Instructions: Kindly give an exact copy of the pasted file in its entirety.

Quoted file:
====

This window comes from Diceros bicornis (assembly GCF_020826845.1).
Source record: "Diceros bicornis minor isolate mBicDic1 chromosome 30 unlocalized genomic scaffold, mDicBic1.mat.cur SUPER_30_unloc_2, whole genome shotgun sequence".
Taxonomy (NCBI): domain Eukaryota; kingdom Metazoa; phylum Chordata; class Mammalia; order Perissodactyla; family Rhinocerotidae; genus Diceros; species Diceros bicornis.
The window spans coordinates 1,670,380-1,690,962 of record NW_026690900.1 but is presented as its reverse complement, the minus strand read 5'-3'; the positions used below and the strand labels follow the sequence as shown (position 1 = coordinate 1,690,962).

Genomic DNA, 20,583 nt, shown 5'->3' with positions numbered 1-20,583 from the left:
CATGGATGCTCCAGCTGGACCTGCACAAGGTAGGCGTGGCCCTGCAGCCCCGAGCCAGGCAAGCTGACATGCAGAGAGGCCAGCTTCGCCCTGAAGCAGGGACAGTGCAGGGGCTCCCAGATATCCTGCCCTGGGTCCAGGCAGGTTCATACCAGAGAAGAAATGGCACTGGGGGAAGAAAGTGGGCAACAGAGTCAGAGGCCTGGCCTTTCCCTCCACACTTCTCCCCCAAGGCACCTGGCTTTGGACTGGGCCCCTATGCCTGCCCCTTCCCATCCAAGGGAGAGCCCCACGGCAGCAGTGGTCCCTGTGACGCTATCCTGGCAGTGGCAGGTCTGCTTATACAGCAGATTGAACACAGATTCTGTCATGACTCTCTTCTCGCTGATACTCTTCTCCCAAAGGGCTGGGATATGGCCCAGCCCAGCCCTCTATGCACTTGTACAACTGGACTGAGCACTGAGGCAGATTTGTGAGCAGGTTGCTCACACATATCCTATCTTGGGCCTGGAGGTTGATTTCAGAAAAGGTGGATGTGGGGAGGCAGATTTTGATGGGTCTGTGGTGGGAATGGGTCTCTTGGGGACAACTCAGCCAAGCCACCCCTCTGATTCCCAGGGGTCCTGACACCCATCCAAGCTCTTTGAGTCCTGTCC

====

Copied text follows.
This window comes from Diceros bicornis (assembly GCF_020826845.1).
Source record: "Diceros bicornis minor isolate mBicDic1 chromosome 30 unlocalized genomic scaffold, mDicBic1.mat.cur SUPER_30_unloc_2, whole genome shotgun sequence".
Taxonomy (NCBI): domain Eukaryota; kingdom Metazoa; phylum Chordata; class Mammalia; order Perissodactyla; family Rhinocerotidae; genus Diceros; species Diceros bicornis.
The window spans coordinates 1,670,380-1,690,962 of record NW_026690900.1 but is presented as its reverse complement, the minus strand read 5'-3'; the positions used below and the strand labels follow the sequence as shown (position 1 = coordinate 1,690,962).

Genomic DNA, 20,583 nt, shown 5'->3' with positions numbered 1-20,583 from the left:
CATGGATGCTCCAGCTGGACCTGCACAAGGTAGGCGTGGCCCTGCAGCCCCGAGCCAGGCAAGCTGACATGCAGAGAGGCCAGCTTCGCCCTGAAGCAGGGACAGTGCAGGGGCTCCCAGATATCCTGCCCTGGGTCCAGGCAGGTTCATACCAGAGAAGAAATGGCACTGGGGGAAGAAAGTGGGCAACAGAGTCAGAGGCCTGGCCTTTCCCTCCACACTTCTCCCCCAAGGCACCTGGCTTTGGACTGGGCCCCTATGCCTGCCCCTTCCCATCCAAGGGAGAGCCCCACGGCAGCAGTGGTCCCTGTGACGCTATCCTGGCAGTGGCAGGTCTGCTTATACAGCAGATTGAACACAGATTCTGTCATGACTCTCTTCTCGCTGATACTCTTCTCCCAAAGGGCTGGGATATGGCCCAGCCCAGCCCTCTATGCACTTGTACAACTGGACTGAGCACTGAGGCAGATTTGTGAGCAGGTTGCTCACACATATCCTATCTTGGGCCTGGAGGTTGATTTCAGAAAAGGTGGATGTGGGGAGGCAGATTTTGATGGGTCTGTGGTGGGAATGGGTCTCTTGGGGACAACTCAGCCAAGCCACCCCTCTGATTCCCAGGGGTCCTGACACCCATCCAAGCTCTTTGAGTCCTGTCC